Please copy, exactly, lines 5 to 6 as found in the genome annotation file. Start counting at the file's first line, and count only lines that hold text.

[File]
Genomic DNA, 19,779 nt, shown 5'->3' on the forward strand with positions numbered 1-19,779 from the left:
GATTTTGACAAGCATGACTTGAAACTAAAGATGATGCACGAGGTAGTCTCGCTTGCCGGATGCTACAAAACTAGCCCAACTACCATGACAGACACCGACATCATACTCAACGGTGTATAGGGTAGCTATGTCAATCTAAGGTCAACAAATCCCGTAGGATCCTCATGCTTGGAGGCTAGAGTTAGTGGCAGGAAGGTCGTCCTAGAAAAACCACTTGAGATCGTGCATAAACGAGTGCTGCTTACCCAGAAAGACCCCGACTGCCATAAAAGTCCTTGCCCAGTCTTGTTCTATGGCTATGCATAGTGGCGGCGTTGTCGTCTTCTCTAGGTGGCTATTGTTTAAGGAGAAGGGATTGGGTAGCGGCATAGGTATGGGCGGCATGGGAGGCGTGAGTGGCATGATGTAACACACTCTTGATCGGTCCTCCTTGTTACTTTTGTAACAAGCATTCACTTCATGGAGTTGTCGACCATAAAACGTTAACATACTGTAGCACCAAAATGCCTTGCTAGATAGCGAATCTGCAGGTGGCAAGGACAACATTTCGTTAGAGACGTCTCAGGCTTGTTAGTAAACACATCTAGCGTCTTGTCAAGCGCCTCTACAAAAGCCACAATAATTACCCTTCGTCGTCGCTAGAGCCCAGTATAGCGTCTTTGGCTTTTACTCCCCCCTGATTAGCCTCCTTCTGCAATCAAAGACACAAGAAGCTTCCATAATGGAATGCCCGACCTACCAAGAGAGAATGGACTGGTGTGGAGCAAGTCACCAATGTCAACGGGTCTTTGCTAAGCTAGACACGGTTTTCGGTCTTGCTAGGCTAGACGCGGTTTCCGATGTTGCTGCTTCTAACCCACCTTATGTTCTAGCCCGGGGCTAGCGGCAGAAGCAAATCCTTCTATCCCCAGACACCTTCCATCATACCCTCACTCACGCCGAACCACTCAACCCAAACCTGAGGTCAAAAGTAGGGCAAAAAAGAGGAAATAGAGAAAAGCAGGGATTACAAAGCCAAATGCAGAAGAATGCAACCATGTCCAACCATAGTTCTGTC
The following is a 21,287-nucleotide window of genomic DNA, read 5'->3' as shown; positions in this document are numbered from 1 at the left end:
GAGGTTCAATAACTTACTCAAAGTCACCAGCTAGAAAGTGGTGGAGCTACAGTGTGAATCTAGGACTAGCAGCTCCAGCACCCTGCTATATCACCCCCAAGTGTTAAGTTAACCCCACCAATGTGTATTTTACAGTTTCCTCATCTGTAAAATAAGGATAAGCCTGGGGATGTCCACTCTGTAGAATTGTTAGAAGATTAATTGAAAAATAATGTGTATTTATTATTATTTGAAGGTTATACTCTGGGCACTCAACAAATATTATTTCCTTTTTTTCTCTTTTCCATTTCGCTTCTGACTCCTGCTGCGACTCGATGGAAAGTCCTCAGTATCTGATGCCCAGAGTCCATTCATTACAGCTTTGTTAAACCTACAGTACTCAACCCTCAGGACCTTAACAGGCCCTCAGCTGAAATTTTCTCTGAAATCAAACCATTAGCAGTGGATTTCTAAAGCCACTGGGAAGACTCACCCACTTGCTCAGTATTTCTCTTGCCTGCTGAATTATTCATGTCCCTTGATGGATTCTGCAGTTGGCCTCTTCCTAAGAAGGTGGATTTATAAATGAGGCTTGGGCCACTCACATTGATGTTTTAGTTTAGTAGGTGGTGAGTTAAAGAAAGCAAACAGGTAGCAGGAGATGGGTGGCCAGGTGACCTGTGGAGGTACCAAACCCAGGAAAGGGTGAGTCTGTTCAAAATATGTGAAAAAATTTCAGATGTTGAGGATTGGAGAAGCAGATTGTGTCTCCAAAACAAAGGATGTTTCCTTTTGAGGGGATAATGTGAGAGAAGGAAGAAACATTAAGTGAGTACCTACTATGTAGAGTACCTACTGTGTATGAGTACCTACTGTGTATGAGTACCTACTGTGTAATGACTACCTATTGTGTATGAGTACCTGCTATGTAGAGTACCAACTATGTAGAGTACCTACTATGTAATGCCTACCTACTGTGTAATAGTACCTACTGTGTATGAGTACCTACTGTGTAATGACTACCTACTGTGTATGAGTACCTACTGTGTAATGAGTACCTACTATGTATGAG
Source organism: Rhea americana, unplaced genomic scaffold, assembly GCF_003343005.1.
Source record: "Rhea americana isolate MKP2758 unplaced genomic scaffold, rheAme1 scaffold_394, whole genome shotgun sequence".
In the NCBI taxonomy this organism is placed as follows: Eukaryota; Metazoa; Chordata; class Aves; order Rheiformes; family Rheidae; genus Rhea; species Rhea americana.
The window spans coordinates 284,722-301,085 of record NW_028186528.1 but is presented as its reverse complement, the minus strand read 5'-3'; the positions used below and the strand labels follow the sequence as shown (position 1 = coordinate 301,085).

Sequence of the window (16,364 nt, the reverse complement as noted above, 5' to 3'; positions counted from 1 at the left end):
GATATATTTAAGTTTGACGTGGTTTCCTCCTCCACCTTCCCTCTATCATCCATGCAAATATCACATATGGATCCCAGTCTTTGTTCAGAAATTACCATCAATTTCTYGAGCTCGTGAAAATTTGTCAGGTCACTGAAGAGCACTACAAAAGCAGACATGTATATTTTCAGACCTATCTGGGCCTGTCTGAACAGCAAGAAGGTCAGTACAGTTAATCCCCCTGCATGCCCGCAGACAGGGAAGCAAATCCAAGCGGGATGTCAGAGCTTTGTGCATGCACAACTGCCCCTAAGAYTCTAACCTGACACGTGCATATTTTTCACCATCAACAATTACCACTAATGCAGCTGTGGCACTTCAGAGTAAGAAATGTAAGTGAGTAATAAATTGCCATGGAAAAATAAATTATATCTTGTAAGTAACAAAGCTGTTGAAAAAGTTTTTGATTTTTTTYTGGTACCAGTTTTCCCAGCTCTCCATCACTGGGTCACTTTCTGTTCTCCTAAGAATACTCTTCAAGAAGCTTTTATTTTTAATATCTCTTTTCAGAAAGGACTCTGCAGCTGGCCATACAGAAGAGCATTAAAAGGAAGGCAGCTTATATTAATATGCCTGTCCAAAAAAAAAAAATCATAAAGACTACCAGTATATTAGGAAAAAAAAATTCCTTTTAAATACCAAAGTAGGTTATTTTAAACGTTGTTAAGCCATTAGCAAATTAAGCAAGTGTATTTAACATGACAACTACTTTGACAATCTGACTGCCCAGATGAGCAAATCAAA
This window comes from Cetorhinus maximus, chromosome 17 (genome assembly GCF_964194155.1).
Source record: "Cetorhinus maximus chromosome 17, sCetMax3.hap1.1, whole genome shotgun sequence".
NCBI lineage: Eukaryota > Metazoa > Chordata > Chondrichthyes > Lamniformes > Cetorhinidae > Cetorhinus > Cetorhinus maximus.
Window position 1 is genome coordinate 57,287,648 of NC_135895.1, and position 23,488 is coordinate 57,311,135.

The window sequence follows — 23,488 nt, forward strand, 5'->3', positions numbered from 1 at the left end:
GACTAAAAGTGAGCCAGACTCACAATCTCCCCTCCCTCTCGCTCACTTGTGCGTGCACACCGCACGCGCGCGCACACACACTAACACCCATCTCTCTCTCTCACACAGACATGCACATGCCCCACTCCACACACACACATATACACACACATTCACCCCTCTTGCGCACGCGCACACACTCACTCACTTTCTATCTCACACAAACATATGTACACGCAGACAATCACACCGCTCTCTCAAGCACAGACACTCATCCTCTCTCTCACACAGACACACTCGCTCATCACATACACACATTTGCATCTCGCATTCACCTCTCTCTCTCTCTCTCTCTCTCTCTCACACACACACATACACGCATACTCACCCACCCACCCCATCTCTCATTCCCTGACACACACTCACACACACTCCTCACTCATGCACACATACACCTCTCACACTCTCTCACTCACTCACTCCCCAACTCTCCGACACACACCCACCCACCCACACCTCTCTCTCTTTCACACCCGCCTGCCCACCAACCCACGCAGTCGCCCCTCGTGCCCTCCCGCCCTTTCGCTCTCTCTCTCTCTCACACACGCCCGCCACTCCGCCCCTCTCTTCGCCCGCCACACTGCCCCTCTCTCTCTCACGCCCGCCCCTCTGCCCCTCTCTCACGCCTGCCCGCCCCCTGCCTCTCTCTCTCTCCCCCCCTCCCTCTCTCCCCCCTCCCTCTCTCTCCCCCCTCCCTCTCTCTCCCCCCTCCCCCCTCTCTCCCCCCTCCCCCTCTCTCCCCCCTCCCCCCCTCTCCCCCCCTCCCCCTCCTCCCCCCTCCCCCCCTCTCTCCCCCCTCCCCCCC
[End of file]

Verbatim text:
Source organism: Rhea americana, unplaced genomic scaffold, assembly GCF_003343005.1.
Source record: "Rhea americana isolate MKP2758 unplaced genomic scaffold, rheAme1 scaffold_394, whole genome shotgun sequence".